First of all, let me say that I am sorry for Mr Weisenberger's diagnosis and situation with Cancer, I would not wish that on anyone.I also want to say, that I have observed Mr Altons tactics as a lawyer, in the past, and considering which side you are on, I believe that he would go so far as to "play up" a condition such as this, to invoke sympathy from they Judge or jury or anyone in a position to help his client, if that is what it took, to help his client, if that was all that was available , to use to help his case..

So, Lets Do some math here.. Mr Weisenberger was treasurer for 21 years... the years were are looking through are only 5 of those 21.. and in those 5 we find that he stole .. $106,000.00.......WHAT??? so it seems that his punishment is $500.00 a month.. times 12 months comes out to 6,000.00 a year times 5 years comes out to $30,000.00 he has to repay the K of C's..not a bad haul there Mr Weisenberger... you steal $106,000.00 and have to repay $30,000.00 ??? Plus sign over you life insurance police to them?? I hope the policy is worth at least 76,000.00 and again that only covers the loss for those years.. they have not gone into the other 16 years that you had control of the money as well..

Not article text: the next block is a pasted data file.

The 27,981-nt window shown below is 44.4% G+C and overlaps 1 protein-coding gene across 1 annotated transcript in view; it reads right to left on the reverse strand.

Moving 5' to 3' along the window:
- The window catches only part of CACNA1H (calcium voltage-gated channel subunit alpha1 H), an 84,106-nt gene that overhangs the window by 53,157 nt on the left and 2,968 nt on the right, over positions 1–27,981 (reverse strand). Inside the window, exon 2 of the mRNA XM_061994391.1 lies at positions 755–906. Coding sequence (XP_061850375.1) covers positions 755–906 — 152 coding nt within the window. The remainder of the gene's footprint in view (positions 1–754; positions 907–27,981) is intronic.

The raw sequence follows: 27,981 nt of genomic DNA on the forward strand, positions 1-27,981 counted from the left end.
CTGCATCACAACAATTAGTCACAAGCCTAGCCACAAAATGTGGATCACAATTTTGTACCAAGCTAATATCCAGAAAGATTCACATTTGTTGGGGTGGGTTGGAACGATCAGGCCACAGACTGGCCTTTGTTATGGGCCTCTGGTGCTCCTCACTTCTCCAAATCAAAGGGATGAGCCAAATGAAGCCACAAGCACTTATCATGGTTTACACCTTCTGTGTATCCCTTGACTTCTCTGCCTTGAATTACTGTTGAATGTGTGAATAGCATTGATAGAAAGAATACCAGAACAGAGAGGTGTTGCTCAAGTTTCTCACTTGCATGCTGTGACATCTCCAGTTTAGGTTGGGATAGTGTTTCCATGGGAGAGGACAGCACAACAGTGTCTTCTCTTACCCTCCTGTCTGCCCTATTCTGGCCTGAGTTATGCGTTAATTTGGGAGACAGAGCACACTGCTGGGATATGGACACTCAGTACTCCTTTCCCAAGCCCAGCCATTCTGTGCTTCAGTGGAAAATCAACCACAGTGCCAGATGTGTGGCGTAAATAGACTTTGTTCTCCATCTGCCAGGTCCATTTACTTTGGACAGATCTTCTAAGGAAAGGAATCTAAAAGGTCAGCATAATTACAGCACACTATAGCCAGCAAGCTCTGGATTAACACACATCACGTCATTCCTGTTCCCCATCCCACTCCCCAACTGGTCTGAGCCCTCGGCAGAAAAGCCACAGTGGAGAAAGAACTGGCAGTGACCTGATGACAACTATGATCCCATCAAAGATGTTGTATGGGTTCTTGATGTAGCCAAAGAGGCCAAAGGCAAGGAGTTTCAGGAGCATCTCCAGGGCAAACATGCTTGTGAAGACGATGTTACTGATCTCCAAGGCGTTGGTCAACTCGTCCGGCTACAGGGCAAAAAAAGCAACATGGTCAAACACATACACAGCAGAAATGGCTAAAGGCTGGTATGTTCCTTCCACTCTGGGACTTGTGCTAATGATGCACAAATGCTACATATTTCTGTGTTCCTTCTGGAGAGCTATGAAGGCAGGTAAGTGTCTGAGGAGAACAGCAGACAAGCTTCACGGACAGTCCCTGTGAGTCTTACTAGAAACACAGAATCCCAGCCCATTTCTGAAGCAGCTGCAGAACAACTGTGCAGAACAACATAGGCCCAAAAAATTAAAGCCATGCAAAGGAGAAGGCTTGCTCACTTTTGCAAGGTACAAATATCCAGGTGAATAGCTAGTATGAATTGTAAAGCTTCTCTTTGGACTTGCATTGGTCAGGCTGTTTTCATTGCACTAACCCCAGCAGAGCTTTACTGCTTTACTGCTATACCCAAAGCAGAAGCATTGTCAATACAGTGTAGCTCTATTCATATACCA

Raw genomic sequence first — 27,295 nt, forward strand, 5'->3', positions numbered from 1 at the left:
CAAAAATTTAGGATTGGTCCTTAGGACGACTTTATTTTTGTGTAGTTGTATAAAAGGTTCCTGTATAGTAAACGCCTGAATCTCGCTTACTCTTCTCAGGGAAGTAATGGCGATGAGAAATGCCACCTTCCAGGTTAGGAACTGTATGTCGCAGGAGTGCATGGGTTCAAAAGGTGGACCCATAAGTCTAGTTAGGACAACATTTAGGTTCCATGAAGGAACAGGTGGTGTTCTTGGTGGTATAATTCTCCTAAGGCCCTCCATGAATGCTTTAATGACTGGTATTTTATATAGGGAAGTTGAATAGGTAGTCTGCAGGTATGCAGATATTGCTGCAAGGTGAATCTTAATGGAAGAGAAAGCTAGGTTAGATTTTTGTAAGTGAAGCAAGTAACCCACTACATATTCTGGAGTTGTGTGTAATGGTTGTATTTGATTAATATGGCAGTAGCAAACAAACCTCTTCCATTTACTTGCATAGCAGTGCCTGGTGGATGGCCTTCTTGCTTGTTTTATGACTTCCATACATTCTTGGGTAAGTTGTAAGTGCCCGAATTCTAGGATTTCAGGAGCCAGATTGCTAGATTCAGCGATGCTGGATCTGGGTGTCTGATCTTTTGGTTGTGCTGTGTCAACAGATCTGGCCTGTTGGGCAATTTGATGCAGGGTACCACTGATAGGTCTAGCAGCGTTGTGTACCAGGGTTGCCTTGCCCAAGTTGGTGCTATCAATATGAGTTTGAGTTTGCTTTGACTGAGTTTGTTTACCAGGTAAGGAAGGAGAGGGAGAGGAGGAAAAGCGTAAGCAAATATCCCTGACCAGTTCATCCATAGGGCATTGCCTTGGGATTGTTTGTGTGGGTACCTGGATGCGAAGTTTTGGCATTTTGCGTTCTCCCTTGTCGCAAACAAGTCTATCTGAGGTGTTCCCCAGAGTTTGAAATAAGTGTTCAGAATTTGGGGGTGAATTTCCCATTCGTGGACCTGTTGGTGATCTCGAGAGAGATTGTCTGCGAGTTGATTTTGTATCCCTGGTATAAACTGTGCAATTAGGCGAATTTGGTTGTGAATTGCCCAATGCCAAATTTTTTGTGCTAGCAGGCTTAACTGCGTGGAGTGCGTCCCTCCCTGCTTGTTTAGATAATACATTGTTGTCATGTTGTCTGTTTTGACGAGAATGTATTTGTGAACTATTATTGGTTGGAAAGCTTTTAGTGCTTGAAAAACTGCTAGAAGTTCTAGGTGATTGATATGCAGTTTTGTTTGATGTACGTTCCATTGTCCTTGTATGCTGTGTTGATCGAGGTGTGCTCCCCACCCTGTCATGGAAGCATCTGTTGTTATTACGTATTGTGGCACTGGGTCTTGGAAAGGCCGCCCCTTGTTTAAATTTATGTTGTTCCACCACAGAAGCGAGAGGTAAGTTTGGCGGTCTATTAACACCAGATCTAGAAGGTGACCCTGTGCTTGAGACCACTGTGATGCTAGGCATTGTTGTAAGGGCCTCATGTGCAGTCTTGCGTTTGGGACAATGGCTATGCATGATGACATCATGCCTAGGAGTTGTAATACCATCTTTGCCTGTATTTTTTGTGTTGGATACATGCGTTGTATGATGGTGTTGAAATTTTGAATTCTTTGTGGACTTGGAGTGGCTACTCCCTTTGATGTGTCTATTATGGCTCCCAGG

Now lets take a look at "remorse" which seems top be what most Judges look for when sentencing, as we have been led to believe.. Mr Weisenberger says..."he took $50 to $500 from various KofC accounts "several different times" to use for his business "with the intention of paying them back (with interest) when I could." I am sorry Mr Weisenberger.. but lets look at your statement.. and even go with the highest of your guesses and say you took "$500. but I am sorry but even if you took the $500 , you could not have d=one it "SEVERAL"different time.. you would have had to do it 212.... times... let me state that again.... that would have been .... 212 times.... which is a far cry from what most people consider to be classified as "several".. usually several means...under 10....so I think you show little if any remorse..

JACKEL

I am very surprised that so many organizations will operate without more safeguards in place. You can not depend on the banks to police your signatures. I was a treasurer for years and we had a three part sig on all checks. I purposely singed several to test and they were never challenged ! Several local groups have been nailed over the years. Doctors, Legion, Schools, Boosters etc. Wake up people these groups usually work very hard to raise this monies ! I am convinced a lot of cancers are due to stress. Hope for your remission Mr. Wiesenberger !